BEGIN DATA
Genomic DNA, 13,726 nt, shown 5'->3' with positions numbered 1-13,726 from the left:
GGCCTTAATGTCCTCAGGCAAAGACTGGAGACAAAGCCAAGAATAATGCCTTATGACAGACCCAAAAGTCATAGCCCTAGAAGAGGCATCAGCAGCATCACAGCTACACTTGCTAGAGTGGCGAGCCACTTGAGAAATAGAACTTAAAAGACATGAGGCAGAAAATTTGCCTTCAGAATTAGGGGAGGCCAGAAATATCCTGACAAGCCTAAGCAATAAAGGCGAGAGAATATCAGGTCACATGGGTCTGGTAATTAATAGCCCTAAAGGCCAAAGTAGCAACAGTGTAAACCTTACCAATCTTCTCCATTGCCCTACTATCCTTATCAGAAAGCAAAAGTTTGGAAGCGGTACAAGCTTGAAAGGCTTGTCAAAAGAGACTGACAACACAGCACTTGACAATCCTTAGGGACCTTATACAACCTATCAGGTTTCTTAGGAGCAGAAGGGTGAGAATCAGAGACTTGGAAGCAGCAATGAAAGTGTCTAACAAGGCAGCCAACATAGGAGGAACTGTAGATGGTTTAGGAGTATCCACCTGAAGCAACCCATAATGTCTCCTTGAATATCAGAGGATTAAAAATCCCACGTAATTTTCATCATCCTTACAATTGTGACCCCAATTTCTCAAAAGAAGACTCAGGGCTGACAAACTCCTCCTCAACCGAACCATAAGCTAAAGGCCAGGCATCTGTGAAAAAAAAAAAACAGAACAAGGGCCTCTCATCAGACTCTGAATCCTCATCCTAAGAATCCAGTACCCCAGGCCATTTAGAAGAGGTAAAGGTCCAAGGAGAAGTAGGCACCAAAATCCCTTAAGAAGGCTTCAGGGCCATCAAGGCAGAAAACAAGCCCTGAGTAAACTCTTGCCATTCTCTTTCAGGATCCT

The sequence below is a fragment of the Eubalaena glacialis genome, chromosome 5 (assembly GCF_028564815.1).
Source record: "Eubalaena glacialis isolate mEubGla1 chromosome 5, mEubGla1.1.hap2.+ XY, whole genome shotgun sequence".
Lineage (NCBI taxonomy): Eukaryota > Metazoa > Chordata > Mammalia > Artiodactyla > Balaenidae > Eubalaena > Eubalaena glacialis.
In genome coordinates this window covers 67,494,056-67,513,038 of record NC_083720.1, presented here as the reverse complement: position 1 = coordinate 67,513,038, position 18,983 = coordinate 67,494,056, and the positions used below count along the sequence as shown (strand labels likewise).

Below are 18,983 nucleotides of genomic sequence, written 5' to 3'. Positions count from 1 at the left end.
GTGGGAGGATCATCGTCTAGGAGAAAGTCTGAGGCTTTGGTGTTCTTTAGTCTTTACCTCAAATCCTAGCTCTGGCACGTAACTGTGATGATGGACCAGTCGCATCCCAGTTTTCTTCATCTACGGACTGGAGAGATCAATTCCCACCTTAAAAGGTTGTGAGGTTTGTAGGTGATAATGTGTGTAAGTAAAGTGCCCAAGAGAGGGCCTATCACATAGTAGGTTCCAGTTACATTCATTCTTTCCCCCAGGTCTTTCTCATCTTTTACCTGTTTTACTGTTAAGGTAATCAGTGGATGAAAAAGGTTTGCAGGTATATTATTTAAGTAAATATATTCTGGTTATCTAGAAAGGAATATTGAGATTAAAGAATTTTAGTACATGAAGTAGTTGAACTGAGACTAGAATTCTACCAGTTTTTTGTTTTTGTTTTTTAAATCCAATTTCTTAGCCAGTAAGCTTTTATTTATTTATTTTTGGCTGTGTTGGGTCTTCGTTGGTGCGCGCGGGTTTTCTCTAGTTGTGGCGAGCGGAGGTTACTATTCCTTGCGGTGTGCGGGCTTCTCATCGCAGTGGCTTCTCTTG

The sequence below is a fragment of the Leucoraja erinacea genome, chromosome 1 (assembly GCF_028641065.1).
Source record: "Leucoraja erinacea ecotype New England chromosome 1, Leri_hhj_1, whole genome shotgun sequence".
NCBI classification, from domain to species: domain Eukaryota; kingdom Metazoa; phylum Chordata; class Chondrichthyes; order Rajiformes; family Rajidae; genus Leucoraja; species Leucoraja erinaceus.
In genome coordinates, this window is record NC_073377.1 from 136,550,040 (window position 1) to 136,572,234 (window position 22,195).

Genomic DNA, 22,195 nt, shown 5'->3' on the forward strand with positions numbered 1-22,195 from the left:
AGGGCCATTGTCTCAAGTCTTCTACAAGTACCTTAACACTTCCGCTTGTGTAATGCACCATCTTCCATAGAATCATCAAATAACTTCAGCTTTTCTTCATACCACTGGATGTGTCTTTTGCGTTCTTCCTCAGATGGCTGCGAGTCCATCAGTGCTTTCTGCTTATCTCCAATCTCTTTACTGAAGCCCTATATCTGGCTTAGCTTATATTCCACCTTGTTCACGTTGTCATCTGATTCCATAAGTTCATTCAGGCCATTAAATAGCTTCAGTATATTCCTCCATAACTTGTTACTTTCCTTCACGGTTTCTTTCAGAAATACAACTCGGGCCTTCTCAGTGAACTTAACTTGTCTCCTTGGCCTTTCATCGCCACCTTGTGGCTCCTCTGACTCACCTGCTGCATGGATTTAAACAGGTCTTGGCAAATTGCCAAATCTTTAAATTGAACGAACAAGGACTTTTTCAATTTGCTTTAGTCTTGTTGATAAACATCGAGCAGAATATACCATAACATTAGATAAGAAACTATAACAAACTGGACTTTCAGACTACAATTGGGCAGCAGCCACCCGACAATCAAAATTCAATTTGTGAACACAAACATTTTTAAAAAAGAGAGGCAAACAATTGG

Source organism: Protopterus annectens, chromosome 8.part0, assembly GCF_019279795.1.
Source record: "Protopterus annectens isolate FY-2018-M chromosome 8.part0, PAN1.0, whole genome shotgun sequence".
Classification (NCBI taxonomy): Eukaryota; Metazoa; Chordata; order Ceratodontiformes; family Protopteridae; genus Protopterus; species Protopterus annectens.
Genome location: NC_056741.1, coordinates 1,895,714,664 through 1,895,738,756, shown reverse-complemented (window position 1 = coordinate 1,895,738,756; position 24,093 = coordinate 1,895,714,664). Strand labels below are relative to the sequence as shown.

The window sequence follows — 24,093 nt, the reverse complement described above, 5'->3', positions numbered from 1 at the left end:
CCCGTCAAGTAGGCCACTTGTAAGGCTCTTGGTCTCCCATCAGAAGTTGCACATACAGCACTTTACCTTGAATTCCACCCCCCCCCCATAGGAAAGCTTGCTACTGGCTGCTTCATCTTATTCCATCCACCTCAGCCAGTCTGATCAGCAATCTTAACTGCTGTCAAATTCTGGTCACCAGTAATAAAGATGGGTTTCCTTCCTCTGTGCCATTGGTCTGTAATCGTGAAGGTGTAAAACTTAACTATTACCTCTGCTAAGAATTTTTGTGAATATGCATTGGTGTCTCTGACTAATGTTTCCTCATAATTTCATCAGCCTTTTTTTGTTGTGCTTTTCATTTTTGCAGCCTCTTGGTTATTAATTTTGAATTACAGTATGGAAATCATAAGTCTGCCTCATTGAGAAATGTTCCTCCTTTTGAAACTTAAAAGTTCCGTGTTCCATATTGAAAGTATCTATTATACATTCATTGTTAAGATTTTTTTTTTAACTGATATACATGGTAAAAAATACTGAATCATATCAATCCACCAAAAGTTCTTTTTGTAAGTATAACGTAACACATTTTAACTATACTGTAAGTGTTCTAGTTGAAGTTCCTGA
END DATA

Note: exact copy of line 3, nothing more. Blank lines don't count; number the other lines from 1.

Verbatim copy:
The sequence below is a fragment of the Eubalaena glacialis genome, chromosome 5 (assembly GCF_028564815.1).